We’re big fans of the Cairngorms National Park. The vast expanse of Scots Pine forest gives you a sense of how much of Scotland would once have looked before the countryside was denuded by the combined effects of sheep farming and hunting estates. When you walk amongst these majestic trees, it’s hard not to feel that Scotland would be an even more spectacular country if we could just bring the old woodlands back.
For most Scots, the Cairngorms is a place that you go to for outdoor activities. Aviemore is Scotland’s main ski resort and it had a growth spurt in the 1970’s / 80’s when lots of hotels and services sprung up to cater for winter sports visitors. This does mean that the architecture of the buildings in Aviemore is a rather soulless mish mash of modern concrete blocks juxtaposed with a few Victorian survivors. But you don’t come to the Cairngorms to visit Aviemore, you come here to go mountain biking, white water rafting, off road driving, mountain hiking etc. There’s no shortage of activities and attractions in this area, but the Cairngorms also has interest for visitors who don’t need an adrenaline fix and we’re going to show you some of the regions lesser known curiosities.
Our first suggestion might not give you an adrenaline rush in the conventional sense, but if you have a bit of the “sixth sense” you might feel your pulse quicken as there is something a bit “mystical” about Alvie Kirk. The church stands in a small cluster of trees on an isthmus of land between Loch Alvie and the smaller Loch Beag. The setting is quiet and has that sort of magical quality that tells you this has been a place of worship long before Christianity came here. But the thing that makes Alvie Kirk really interesting is the mystery of the mass grave of 150 bodies that was discovered under the church during renovation works in the 1880’s. The bodies were neatly arranged lying head to head and it is thought that they were victims of some battle that history has long since forgotten.
We first found out about Delfour stone circle when pouring over some Ordnance Survey maps to work out routes for a walk to Cluny’s Cave (but that’s another story). To use the correct archaeological; terminology, this site is a “Clava ring cairn”, however, it doesn’t look much like the cairns at Clava. This is maybe because the stones of the original cairns were removed over the years for other building purposes. There is an “entrance” to the stone circle and in front of the entrance stands a solitary stone which is ~10 foot high. It isn’t the most impressive of neolithic sites, but very few people know about it so you’ll most likely be the only visitors and that’s the sort of place that we like.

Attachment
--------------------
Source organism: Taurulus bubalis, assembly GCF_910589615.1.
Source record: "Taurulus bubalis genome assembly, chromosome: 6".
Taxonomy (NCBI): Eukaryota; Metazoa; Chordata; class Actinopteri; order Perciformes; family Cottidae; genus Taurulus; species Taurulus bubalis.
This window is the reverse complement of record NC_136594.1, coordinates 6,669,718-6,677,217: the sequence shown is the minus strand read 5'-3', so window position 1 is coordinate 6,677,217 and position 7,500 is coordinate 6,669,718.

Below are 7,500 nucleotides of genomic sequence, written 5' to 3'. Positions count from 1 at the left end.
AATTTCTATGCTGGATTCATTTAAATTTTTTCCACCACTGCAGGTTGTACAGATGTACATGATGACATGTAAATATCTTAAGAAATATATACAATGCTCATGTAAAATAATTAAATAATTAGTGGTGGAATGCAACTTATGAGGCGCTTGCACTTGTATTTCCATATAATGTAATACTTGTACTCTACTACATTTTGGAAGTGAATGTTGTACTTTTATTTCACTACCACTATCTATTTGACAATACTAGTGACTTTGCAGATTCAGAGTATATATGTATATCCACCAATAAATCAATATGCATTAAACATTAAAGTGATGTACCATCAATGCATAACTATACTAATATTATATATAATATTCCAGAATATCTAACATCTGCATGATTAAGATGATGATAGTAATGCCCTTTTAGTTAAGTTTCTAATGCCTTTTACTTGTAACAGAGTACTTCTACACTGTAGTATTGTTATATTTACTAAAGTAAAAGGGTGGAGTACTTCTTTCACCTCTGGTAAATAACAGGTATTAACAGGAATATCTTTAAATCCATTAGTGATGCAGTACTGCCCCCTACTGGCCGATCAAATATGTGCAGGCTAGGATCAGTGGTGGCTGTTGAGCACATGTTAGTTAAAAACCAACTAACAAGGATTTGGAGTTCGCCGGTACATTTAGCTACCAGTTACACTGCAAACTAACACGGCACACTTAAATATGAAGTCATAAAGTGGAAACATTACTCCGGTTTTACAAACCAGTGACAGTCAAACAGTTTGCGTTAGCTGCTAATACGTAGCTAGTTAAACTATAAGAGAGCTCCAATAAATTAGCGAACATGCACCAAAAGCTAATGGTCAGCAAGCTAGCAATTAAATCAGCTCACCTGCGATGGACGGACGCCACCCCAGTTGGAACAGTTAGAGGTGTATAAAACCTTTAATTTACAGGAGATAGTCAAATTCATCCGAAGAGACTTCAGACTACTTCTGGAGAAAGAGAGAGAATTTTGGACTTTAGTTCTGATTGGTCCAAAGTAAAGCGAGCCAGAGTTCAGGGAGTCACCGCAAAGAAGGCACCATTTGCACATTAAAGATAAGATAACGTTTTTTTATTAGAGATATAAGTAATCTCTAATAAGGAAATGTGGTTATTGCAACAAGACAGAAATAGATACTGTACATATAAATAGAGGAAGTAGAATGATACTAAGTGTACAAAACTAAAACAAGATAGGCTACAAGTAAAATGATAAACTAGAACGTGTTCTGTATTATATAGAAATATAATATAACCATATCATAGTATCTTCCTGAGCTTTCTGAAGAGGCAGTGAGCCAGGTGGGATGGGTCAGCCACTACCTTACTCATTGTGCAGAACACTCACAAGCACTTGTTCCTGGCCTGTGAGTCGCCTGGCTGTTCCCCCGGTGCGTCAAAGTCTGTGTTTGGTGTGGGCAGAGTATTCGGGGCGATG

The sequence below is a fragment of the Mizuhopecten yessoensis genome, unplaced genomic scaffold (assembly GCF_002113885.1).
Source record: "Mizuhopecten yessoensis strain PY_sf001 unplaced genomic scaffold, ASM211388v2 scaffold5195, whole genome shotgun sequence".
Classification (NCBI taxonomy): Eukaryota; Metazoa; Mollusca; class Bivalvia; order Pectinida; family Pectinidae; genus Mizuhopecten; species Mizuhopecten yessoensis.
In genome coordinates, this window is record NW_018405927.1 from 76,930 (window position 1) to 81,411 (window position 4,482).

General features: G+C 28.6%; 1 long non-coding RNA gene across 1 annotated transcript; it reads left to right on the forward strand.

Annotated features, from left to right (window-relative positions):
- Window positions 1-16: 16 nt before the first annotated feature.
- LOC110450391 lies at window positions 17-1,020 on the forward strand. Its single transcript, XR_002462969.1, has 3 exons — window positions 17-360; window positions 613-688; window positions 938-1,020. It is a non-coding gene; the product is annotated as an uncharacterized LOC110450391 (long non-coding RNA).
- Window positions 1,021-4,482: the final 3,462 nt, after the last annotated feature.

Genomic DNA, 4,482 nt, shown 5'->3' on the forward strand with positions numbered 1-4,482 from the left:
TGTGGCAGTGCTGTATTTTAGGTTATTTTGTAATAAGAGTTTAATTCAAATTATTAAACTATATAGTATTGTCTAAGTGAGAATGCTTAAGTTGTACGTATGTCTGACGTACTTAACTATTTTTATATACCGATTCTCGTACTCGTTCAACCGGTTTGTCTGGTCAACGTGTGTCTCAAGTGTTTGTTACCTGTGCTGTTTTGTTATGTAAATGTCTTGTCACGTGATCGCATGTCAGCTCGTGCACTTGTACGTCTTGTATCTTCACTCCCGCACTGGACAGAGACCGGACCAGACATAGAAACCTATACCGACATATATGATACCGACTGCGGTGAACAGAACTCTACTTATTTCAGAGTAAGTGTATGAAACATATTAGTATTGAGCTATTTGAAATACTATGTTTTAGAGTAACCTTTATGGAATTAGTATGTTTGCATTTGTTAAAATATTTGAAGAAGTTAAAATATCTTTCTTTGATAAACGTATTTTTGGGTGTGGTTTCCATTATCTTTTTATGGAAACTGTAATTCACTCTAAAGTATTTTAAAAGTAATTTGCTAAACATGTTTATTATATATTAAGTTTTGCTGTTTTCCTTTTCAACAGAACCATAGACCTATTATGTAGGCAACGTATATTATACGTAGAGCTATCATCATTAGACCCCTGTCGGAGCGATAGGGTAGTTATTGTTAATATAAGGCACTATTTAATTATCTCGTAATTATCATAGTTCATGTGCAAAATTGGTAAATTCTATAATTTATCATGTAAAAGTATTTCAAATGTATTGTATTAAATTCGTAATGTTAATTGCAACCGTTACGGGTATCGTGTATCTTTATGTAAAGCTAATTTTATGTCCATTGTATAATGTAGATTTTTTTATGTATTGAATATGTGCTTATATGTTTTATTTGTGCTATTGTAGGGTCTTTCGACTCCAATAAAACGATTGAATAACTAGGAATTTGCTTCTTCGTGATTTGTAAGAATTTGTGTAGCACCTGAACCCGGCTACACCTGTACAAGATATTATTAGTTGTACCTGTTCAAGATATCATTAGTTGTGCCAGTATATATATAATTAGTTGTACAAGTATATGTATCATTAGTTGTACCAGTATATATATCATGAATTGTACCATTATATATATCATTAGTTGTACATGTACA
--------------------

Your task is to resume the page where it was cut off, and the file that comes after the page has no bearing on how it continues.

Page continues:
If you want to live in a castle, but only have the budget for a small cottage, Porter’s Lodge could be the solution to your ambitions. The lodge is a gatehouse for the Ballindalloch estate and hundreds of people drive past it everyday on the A95 but never even notice it as it sits back from the road in a leafy riverside hollow. The lodge is a small, but perfectly formed castle complete with turrets, ramparts and loopholes for firing your musket at visitors. The building currently sits unoccupied, but we reckon the owners would be fully booked out if they converted it into a self catering holiday let.
We’ve previously written a blog about the Picts and the mystery of how such a dominant Scottish culture seems to have ended so suddenly. One thing we do know about the Picts is that they were great craftsmen and they have left us with a legacy of beautiful stone carvings, such as the ones found at Inveravon Kirk near Ballindalloch. The Picts had a form of written language and their carvings have a repertoire of 40 different motifs, which are usually combined in pairs. The meaning of these symbols is lost and historians can only speculate on their purpose. The carvings at Inveravon are interesting as they represent different styles and levels of craftsmanship. Archaeologists have suggested that the varying levels of craftsmanship may be the result of the decline in the Pictish tradition of stone carving, but then it might just be because one guy was a bit drunk when he did it… who knows?
Relative to the other places mentioned above, Lochan Uaine is not such a secret spot and there is even a mountain bike trail that leads up to it so you can expect to share this beauty spot with others. However, we would recommend that you exert a little bit more effort and walk to the lochan via an alternative forest trail that climbs steadily uphill from a starting point behind the Reindeer Centre at Loch Morlich. The path is quite easy to follow as it is marked with blue painted posts. If you follow this trail, you get magnificent views over the Glenmore forest towards the Cairngorm mountain plateau. You then descend on a meandering trail that picks its way round sturdy Scots Pine Trees before arriving at the shores of Lochan Uaine.The whole hike is stunning, but the highlight of the walk will be your first glimpse of Lochan Uaine and its unusual jade green tinted waters bordered pine trees. Some say that the green colour comes from the “little people” washing their clothes in the water… Aye right!